TL;DR: People make better decisions about some kinds of things — but worse decisions about other kinds of things‚ when they have a strong urge to urinate.
There are two pieces of research, one confirming, and the other denying benefits to cognition in relation to bladder control. The effect is known as the (I kid you not!) spillover effect.
The theory is that the impulse control exertion to avoid peeing can "spill over" to other domains and make people less prone to emotional decisions.
One landmark paper is "Inhibitory Spillover: Increased Urination Urgency Facilitates Impulse Control in Unrelated Domains" which apparently found benefits:
Visceral states are known to have a (detrimental) impact on our ability to exert self-control. In the current research, we investigate the impact of a visceral factor associated with inhibition, rather than with approach: bladder control. We argue that inhibitory signals are not domain specific, but can spill over to unrelated domains, resulting in increased impulse control in the behavioral domain.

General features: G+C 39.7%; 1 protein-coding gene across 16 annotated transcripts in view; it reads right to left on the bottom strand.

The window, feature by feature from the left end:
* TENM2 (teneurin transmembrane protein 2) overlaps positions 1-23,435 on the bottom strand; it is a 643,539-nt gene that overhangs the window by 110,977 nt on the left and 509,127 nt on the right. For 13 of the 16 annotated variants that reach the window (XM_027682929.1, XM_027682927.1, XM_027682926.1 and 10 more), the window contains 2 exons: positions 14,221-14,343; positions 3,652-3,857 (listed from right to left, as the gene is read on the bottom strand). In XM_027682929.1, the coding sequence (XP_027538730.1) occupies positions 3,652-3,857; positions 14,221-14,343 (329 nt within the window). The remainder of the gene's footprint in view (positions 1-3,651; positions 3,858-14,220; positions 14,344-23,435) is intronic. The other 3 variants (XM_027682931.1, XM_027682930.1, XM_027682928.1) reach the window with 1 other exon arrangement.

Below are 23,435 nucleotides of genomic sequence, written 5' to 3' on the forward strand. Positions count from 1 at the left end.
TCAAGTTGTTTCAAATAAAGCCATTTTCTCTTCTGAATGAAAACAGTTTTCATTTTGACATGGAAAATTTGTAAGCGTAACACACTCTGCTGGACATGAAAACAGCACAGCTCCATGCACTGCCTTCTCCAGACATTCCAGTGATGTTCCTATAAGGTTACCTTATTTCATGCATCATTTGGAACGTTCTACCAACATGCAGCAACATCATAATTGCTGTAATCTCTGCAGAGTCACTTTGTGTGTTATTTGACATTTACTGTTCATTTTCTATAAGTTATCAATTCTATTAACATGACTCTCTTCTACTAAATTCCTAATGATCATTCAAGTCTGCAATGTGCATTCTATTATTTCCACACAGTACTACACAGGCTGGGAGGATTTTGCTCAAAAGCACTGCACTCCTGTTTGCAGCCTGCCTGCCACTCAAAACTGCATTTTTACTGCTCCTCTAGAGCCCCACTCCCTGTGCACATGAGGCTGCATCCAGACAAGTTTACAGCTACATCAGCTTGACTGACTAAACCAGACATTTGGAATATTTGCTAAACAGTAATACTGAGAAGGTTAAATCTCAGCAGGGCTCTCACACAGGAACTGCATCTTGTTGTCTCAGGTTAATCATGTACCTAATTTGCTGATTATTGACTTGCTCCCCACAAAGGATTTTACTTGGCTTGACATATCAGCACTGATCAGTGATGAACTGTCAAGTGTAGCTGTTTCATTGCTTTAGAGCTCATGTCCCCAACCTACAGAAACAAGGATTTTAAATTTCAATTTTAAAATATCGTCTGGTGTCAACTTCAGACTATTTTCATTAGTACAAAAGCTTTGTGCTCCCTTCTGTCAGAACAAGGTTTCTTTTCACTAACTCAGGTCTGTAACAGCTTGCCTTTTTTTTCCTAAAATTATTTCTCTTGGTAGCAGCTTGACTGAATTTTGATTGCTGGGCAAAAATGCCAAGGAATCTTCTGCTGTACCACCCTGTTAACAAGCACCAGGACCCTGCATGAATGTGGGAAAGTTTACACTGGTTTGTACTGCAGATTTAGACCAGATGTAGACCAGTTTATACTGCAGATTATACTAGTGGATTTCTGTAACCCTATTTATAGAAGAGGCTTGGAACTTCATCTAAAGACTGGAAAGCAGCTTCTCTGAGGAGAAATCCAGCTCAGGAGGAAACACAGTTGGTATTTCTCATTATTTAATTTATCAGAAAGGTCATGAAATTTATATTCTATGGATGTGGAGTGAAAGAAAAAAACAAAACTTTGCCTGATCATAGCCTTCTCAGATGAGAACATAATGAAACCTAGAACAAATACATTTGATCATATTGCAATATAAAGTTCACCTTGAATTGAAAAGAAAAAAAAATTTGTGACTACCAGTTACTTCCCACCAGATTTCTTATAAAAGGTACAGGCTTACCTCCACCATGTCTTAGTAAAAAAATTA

The other masterpiece is "The effect of acute increase in urge to void on cognitive function in healthy adults" which instead found negative effects:
The magnitude of decline in cognitive function associated with an extreme urge to void was as large and equivalent or greater than the cognitive deterioration observed for conditions known to be associated with increased accident risk.
Conclusion: both papers won the 2011 IgNobel awards for Medicine :-)
MEDICINE PRIZE: Mirjam Tuk (of THE NETHERLANDS and the UK), Debra Trampe (of THE NETHERLANDS) and Luk Warlop (of BELGIUM). and jointly to Matthew Lewis, Peter Snyder and Robert Feldman (of the USA), Robert Pietrzak, David Darby, and Paul Maruff (of AUSTRALIA) for demonstrating that people make better decisions about some kinds of things — but worse decisions about other kinds of things‚ when they have a strong urge to urinate.